The clear frontrunner for the GM post is Swedish native Patrik Allvin who started with the Penguins as a European scout under Ray Shero in 2006. Rutherford says he wants an ‘entry-level’ GM candidate whom he can mentor and Allvin certainly fits the description. In Pittsburgh, Allvin earned Rutherford’s confidence by running the Pens amateur scouting department. He currently handles the club’s salary cap and collective bargaining issues among other duties.
After nearly eight years of Jim Benning and his No Plan-Plan, it’s oddly reassuring to have a steady hand finally at the wheel. Rutherford is certainly saying all the right things. Buttressing the front office is job one. At least there’s someone at the controls who can identify the problems and meet the challenge head on. It’s been a long time since the Canucks leadership group evoked any confidence.
NHL Notebook – There’s a very real possibility the Edmonton Oilers could miss the playoffs. The team has lost four straight and is 2-8-2 in their last 12. The Leafs are up next in Toronto on Wednesday night and it looks like the Oilers will be without Connor McDavid who’s tested positive.
Firing Dave Tippett doesn’t seem like the answer. The Oilers have already drilled through four coaches in the past six years. GM Ken Holland has not been able to repair the Oilers fundamental problems. The goaltending is wildly inconsistent. Going to war with a 38-year-old goalie who’s been hurt each of the past three years was a huge mistake. Look at the difference Jakob Markstrom has made in Calgary? The bottom-six forward group is suspect at best. At 5-on-5, the Oilers bottom six have been outscored 36-17. The Oilers fast start is a distant memory. Can you smell panic?
Upon further reflection, how can we not be disappointed and somewhat cheated by the cancellation of Olympic hockey? Many of our greatest hockey memories have come from Olympic competitions. Who can forget Salt Lake City? And there was nothing like winning gold on home ice in Vancouver in 2010. The United States has the Miracle on Ice. International hockey memories last a lifetime. It’s truly unfortunate we won’t have a best-on-best competition this year. The last Olympic hockey tournament was in Sochi in 2014 when Canada took gold and that is already a distant memory.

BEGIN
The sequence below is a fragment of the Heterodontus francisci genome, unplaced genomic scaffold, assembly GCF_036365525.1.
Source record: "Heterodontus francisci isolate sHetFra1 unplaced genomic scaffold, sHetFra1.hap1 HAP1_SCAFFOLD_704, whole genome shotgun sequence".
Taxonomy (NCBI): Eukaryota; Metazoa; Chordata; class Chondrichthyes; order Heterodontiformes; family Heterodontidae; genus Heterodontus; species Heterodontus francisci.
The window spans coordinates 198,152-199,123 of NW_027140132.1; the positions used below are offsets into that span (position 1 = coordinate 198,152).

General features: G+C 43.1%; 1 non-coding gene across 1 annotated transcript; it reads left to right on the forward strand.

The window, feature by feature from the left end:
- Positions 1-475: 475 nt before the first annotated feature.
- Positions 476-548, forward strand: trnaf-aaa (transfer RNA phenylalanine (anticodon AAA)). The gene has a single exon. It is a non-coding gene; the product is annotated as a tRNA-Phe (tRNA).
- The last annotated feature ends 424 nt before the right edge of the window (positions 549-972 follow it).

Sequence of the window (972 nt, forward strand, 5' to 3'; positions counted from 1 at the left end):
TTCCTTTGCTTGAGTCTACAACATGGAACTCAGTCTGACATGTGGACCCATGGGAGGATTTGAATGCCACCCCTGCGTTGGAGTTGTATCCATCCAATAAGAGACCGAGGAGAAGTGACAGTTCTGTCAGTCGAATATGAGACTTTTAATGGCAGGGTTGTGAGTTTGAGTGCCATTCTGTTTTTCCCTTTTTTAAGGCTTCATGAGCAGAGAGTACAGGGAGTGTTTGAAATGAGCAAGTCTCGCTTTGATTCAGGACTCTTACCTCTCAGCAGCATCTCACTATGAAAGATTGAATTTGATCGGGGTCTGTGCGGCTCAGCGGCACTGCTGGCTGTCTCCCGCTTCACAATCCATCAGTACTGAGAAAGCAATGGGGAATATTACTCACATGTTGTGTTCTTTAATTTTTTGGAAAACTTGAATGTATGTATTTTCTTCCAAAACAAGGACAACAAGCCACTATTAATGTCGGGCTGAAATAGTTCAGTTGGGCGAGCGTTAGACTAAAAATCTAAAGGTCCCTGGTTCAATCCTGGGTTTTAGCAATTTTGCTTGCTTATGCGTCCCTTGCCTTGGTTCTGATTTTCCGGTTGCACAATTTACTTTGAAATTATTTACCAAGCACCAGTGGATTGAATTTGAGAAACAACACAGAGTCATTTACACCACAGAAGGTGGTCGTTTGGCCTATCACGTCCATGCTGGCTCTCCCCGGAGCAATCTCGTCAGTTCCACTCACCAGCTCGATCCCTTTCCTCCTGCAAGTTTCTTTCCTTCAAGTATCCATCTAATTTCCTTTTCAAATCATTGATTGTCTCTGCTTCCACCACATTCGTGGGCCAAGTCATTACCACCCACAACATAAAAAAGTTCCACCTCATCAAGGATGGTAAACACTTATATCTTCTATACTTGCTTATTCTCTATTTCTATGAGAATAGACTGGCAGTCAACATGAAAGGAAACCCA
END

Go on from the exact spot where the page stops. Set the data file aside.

The quote of the year comes from Ottawa Senator Brady Tkachuk. When asked if he was disappointed at not going to the Olympics, Tkachuk remarked “Not really. I wasn’t really looking forward to spending two weeks with my fuck-faced brother.”
The writing is on the wall for the Maple Leafs. If they fail to win the Atlantic Division title, and it’s doubtful they will, they can expect to draw the Florida Panthers or the Tampa Bay Lightning in the opening round of the playoffs. Cue the excuses. Here’s a prediction for 2022 – the Maple Leafs Jack Campbell will win the Vezina Trophy. Auston Matthews will win the Rocket Richard Trophy. Morgan Reilly will win the Norris Trophy. Sheldon Keefe will win the Jack Adams Trophy. The adulation never stops but out they go in the first round for the sixth straight year. The Leafs would lose in the opening round if they faced the Kenora Thistles.
The playoff numbers tell you everything. In Pittsburgh’s three Stanley Cup wins, Sidney Crosby scored 77 points in 72 playoff games. In Chicago’s three Cup wins, Patrick Kane scored 70 points in 68 games. In L.A.’s two Cup runs, Anze Kopitar had 46 points in 46 games. In 109 combined playoff games with the Maple Leafs, Auston Matthews, Mitch Marner, John Tavares and William Nylander have scored just 80 points. Do you really think anything will be different this year?
In case you haven’t noticed, the Leaf Lickers are touting Jack Campbell for the Vezina Trophy. No doubt he’s having a fine season but be forewarned, he started 22 of the Leafs first 30 games so don’t be surprised if Campbell is worn down by playoff time. He’s not exactly a big goaltender who can handle a heavy workload.
No NHL GM had a worse trade deadline last year than the Leafs Kyle Dubas. He flipped six draft picks including a first-rounder for Nick Foligno, Stefan Noesen, Riley Nash, David Rittich and Ben Hutton. None of the whole group provided anything in the playoffs and have yet to do squat this season. Thanks to Dubas, the Leafs were left with six picks in the ’21 and ’22 drafts.
Speaking of Foligno, he hasn’t scored a goal for the Boston Bruins after going scoreless as a member of the Maple Leafs. The Bruins made a big mistake signing Foligno in the off-season.